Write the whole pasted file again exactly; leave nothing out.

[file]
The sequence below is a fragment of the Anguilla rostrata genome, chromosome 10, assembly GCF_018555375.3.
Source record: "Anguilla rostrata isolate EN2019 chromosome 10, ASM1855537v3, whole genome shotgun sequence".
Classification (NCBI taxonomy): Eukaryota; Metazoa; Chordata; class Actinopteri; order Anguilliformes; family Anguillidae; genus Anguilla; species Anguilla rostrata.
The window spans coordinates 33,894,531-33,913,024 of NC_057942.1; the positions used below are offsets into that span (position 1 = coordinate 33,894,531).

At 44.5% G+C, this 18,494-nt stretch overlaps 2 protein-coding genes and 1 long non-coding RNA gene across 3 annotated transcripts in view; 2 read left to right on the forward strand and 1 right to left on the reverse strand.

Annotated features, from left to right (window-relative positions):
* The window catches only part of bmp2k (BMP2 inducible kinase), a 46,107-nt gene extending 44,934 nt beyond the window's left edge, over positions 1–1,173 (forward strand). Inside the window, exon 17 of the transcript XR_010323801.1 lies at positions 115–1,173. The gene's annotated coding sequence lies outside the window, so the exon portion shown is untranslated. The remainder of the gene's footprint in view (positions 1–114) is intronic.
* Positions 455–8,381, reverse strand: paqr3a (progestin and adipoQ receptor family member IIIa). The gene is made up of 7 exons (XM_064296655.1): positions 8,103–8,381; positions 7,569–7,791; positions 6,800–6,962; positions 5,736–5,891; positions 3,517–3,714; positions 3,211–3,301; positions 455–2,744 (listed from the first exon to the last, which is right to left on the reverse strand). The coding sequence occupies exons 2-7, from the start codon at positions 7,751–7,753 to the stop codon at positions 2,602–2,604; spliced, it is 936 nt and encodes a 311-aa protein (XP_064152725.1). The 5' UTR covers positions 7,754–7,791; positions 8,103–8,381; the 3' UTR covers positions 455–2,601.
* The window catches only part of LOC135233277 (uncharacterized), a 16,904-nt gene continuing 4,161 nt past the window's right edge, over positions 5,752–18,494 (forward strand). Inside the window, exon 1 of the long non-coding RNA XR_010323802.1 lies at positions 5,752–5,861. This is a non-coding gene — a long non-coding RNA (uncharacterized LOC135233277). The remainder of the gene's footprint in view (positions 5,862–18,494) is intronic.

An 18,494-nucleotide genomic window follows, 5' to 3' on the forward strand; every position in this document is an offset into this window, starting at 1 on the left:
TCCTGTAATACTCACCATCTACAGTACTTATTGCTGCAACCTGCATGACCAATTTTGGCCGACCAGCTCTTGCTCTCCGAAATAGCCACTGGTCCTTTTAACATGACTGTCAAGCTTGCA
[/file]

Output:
The sequence below is a fragment of the Anguilla rostrata genome, chromosome 10, assembly GCF_018555375.3.
Source record: "Anguilla rostrata isolate EN2019 chromosome 10, ASM1855537v3, whole genome shotgun sequence".
Classification (NCBI taxonomy): Eukaryota; Metazoa; Chordata; class Actinopteri; order Anguilliformes; family Anguillidae; genus Anguilla; species Anguilla rostrata.
The window spans coordinates 33,894,531-33,913,024 of NC_057942.1; the positions used below are offsets into that span (position 1 = coordinate 33,894,531).

At 44.5% G+C, this 18,494-nt stretch overlaps 2 protein-coding genes and 1 long non-coding RNA gene across 3 annotated transcripts in view; 2 read left to right on the forward strand and 1 right to left on the reverse strand.

Annotated features, from left to right (window-relative positions):
* The window catches only part of bmp2k (BMP2 inducible kinase), a 46,107-nt gene extending 44,934 nt beyond the window's left edge, over positions 1–1,173 (forward strand). Inside the window, exon 17 of the transcript XR_010323801.1 lies at positions 115–1,173. The gene's annotated coding sequence lies outside the window, so the exon portion shown is untranslated. The remainder of the gene's footprint in view (positions 1–114) is intronic.
* Positions 455–8,381, reverse strand: paqr3a (progestin and adipoQ receptor family member IIIa). The gene is made up of 7 exons (XM_064296655.1): positions 8,103–8,381; positions 7,569–7,791; positions 6,800–6,962; positions 5,736–5,891; positions 3,517–3,714; positions 3,211–3,301; positions 455–2,744 (listed from the first exon to the last, which is right to left on the reverse strand). The coding sequence occupies exons 2-7, from the start codon at positions 7,751–7,753 to the stop codon at positions 2,602–2,604; spliced, it is 936 nt and encodes a 311-aa protein (XP_064152725.1). The 5' UTR covers positions 7,754–7,791; positions 8,103–8,381; the 3' UTR covers positions 455–2,601.
* The window catches only part of LOC135233277 (uncharacterized), a 16,904-nt gene continuing 4,161 nt past the window's right edge, over positions 5,752–18,494 (forward strand). Inside the window, exon 1 of the long non-coding RNA XR_010323802.1 lies at positions 5,752–5,861. This is a non-coding gene — a long non-coding RNA (uncharacterized LOC135233277). The remainder of the gene's footprint in view (positions 5,862–18,494) is intronic.

An 18,494-nucleotide genomic window follows, 5' to 3' on the forward strand; every position in this document is an offset into this window, starting at 1 on the left:
TCCTGTAATACTCACCATCTACAGTACTTATTGCTGCAACCTGCATGACCAATTTTGGCCGACCAGCTCTTGCTCTCCGAAATAGCCACTGGTCCTTTTAACATGACTGTCAAGCTTGCA